CHICAGO (CBS) — As she continues working behind the scenes to wrangle at least 26 votes in City Council for her 2021 budget plan, Mayor Lori Lightfoot on Monday defended her call for a $94 million property tax hike, plus annual property tax increases that would be tied to inflation every year going forward, saying a $1.2 billion shortfall left her “zero easy choices.”
“We are in an extraordinary circumstance. When this year dawned, none of us thought that we’d be experiencing any of the things that have happened over the course of the year. We certainly didn’t think you’d be in the midst of the once-in-a-generation economic meltdown occasioned solely as the result of COVID-19,” Lightfoot said Monday afternoon.
Later this week, the City Council Finance Committee is expected to take the first vote on the mayor’s property tax plan and the rest of her revenue package for her $12.8 billion budget plan for next year, and it’s unclear if she has enough votes for approval by the full City Council.
In addition to the property tax increase, the mayor’s budget plan includes a 3 cents per gallon gas tax increase, refinancing $501 million in debt, and eliminating nearly 2,000 vacant positions.
Over the weekend, Lightfoot canceled plans for 350 layoffs, amid stiff opposition from aldermen and labor unions. The mayor’s office did not provide specifics on an agreement with the Chicago Federation of Labor to avert the planned layoffs, but according to published reports the city instead would borrow against future marijuana tax revenue to make up for the $15 million in savings expected from the planned layoffs.
Lightfoot said she remains in negotiations with aldermen on her overall budget plan.
“There are zero easy choices here, none. Everything was difficult. Everything took a lot of time and effort to analyze. The changes that we’ve made since we introduced the budget in May and mid-October have been the result of a lot of thoughtful and productive conversations with a variety of members of City Council, as well as our friends in organized labor,” she said. “It’s not ideal, but it is I think the best choices that we have under the circumstances.”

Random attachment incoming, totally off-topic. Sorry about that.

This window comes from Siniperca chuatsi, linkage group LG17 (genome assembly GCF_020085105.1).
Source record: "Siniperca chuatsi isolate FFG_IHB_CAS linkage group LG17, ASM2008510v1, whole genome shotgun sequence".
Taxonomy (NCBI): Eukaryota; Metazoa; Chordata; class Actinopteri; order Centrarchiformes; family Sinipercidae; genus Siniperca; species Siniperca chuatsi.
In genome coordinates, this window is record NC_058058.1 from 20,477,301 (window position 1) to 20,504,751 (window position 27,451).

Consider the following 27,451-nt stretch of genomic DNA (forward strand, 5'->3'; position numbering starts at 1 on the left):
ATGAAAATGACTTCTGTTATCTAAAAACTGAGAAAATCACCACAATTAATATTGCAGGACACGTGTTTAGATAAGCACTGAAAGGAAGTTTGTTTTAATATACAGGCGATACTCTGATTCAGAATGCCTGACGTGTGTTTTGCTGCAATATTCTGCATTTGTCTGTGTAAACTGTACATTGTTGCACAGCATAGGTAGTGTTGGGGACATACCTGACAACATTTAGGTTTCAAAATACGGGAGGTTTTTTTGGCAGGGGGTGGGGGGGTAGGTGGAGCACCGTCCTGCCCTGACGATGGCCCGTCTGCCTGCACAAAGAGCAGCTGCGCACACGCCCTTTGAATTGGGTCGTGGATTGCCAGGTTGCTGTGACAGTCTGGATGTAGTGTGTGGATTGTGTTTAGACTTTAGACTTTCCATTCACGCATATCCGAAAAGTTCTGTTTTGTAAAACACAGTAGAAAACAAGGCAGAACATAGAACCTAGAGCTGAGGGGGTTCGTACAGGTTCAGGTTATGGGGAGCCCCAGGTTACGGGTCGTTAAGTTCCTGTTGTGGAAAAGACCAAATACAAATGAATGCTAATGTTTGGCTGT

Asked if she’d be willing to forego future property tax increases tied to inflation if it would get her the votes for the $94 million property tax hike in 2021, Lightfoot said, “I feel like we are all on the right path as we are right now.”
The mayor said one of the things driving the decisions she’s made in her budget plan is the fact the city’s four employee pension funds are “woefully underfunded,” and the city’s need to meet its obligation to retirees, and city employees who will be retiring in the future.
Lightfoot said some of the city’s pension funds “are literally selling off assets to meet their obligations.”
In defending her call for annual property tax increases tied to inflation, the mayor said she’s not willing to skip hard decisions now, and create an even more difficult problem down the road.
“I think that having predictability around what the property tax obligation is going to be – a modest inflator of averaging about 1.8%, which the average Chicago home means around 56 additional dollars a year – it’s not something that anybody says, ‘Absolutely, this is great,’ but I think it’s necessary,” she said. “I think it’s prudent, and given what our financial obligations are, and the structural challenges that we face, this is I think the best solution that we have to meet our financial obligations in the out years.”
The next City Council meeting is scheduled for Nov. 23. Aldermen won’t be able to hold a final vote on the mayor’s budget plan until one meeting after that, a date for which has yet to be scheduled, though the soonest it could come would be Nov. 25.
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